As established by the 2019 Electoral Law, the highest provincial authorities hold office for a period of five years. The election process begins with the definition of the names of the candidates by the Cuban president.
In each locality, the elections are directed by the president of the Municipal Electoral Council and a lawmaker of the National Parliament, who is appointed by the Council of State.
Once the electoral colleges have been established, the delegates meet in plenary session to elect governor and deputy governors by free, direct and secret vote.
�� The protests in Cuba that you don’t hear about in the US media….
Cubans gathered for a caravan against the illegal US blockade - which has stolen over $144 billion from the Cuban economy - on the Malecón in La Habana: pic.twitter.com/IxuAGJk76O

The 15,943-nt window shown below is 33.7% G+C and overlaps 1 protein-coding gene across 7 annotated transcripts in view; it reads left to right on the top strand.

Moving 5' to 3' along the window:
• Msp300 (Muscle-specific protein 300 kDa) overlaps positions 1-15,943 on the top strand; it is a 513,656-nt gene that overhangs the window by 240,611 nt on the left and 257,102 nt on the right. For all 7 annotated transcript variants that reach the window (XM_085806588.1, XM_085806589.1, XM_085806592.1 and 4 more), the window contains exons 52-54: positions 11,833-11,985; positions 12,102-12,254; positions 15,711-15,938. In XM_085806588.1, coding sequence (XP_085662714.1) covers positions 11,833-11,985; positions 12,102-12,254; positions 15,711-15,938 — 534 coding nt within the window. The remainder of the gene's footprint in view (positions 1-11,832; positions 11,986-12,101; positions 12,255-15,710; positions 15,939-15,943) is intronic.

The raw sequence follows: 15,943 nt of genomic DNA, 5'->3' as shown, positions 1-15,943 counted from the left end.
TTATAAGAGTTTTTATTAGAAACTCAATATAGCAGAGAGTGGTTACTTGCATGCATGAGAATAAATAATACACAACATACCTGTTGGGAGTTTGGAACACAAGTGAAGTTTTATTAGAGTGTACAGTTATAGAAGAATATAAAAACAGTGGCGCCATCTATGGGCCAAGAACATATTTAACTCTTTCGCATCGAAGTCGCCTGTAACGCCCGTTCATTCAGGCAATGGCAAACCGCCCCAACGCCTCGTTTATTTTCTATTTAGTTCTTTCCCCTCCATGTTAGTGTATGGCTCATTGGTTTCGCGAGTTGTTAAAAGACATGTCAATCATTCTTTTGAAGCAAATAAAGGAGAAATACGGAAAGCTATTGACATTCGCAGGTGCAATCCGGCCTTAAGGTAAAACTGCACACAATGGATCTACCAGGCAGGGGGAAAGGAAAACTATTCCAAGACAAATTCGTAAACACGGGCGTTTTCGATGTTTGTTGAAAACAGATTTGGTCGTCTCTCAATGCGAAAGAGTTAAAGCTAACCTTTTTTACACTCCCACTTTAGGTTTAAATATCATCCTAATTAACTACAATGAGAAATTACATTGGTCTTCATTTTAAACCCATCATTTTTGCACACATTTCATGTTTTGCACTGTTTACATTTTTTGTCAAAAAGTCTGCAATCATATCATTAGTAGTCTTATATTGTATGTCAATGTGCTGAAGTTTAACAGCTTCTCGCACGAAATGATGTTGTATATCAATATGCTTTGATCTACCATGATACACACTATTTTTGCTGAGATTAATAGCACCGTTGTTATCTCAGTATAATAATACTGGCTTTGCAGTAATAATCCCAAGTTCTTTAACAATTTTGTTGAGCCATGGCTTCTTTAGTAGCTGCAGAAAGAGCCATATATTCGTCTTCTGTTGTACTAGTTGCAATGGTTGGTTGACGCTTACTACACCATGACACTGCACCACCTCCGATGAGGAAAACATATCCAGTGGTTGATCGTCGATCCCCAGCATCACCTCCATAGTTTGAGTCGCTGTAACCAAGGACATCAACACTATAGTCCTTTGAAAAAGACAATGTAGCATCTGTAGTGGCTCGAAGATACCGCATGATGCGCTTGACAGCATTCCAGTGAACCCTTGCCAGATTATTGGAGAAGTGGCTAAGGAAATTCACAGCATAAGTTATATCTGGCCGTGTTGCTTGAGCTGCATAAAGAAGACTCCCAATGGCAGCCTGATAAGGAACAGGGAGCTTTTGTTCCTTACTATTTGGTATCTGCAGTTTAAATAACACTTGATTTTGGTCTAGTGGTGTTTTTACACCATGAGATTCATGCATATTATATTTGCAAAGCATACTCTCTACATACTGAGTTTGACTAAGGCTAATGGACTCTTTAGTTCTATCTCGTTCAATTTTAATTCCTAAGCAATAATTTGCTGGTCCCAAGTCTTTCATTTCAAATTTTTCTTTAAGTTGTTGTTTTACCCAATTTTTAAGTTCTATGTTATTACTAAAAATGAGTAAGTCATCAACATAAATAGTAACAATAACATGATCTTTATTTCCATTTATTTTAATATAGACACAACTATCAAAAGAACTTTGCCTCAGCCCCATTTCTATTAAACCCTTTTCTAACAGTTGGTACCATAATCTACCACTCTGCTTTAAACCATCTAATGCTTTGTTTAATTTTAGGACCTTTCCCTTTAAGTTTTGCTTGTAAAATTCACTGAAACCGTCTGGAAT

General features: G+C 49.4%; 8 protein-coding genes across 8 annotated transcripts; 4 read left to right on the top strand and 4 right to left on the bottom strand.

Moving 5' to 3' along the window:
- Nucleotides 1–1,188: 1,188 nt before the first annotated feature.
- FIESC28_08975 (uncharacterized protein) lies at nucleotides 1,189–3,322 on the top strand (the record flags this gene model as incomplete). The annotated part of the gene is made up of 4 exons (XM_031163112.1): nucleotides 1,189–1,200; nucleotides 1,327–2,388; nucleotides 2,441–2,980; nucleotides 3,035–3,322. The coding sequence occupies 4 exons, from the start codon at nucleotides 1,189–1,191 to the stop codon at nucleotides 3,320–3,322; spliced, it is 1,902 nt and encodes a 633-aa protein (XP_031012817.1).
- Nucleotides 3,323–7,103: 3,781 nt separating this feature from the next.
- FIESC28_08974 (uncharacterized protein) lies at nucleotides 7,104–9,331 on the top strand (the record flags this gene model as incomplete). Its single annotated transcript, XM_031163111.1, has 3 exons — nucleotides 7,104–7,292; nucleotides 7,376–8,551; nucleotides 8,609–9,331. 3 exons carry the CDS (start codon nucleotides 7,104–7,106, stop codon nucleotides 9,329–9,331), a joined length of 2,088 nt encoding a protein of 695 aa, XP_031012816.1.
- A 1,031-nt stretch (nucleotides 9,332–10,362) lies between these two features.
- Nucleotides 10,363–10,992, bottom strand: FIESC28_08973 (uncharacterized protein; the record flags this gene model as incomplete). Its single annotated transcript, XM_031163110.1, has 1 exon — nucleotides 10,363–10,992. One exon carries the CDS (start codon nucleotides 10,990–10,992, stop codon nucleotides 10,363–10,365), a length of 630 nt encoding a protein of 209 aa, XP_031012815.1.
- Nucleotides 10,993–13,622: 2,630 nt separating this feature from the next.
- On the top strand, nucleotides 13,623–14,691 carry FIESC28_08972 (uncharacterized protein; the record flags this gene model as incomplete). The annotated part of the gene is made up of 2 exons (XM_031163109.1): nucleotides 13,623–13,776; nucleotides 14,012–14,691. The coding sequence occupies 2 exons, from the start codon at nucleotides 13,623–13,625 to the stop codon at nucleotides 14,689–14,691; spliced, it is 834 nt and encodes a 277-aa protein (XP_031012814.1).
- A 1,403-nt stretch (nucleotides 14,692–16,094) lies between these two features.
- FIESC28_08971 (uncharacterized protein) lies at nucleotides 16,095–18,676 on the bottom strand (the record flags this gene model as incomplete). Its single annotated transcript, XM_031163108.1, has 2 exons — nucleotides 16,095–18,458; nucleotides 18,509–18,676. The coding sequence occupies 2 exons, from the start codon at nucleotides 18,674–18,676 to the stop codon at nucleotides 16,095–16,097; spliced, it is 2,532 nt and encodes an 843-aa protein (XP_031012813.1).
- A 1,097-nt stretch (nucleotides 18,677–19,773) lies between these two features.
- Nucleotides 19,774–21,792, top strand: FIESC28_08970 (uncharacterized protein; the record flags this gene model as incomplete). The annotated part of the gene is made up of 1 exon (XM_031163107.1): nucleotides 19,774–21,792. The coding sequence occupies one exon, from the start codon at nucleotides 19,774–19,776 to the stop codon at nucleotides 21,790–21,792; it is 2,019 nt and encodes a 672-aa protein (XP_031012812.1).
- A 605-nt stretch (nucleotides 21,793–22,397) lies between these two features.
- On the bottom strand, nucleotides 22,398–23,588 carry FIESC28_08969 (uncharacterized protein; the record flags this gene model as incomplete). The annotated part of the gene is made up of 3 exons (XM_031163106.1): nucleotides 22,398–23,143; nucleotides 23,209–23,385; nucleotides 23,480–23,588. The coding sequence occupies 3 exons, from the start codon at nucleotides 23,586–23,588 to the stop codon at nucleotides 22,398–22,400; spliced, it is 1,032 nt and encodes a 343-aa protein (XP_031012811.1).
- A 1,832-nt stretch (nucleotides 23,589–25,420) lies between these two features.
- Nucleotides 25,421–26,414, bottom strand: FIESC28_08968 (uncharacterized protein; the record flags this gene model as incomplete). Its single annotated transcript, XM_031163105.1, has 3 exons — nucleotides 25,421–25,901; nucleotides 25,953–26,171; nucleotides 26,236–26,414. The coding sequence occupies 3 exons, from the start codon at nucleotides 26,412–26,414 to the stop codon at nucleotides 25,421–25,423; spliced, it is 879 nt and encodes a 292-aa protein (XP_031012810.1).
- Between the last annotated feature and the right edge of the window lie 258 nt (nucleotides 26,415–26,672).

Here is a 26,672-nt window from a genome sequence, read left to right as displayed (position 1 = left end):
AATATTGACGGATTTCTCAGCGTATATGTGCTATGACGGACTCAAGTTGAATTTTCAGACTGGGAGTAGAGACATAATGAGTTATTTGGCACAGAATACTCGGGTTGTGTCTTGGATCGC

At the end of the elections, the Municipal Electoral Council prepares the tally sheet, specifying the number of ballots, the number of votes obtained by each candidate, and the number of blank and annulled votes.
In order to be eligible, a candidate must have been born in Cuba, have no other citizenship, have reached 30 years of age, reside in the province to be represented, and be in the enjoyment of civil and political rights.
The provincial government is made up of a governor and a council. Governors render accounts of their management before the National Assembly, the Council of State, the Council of Ministers, and the Provincial Council.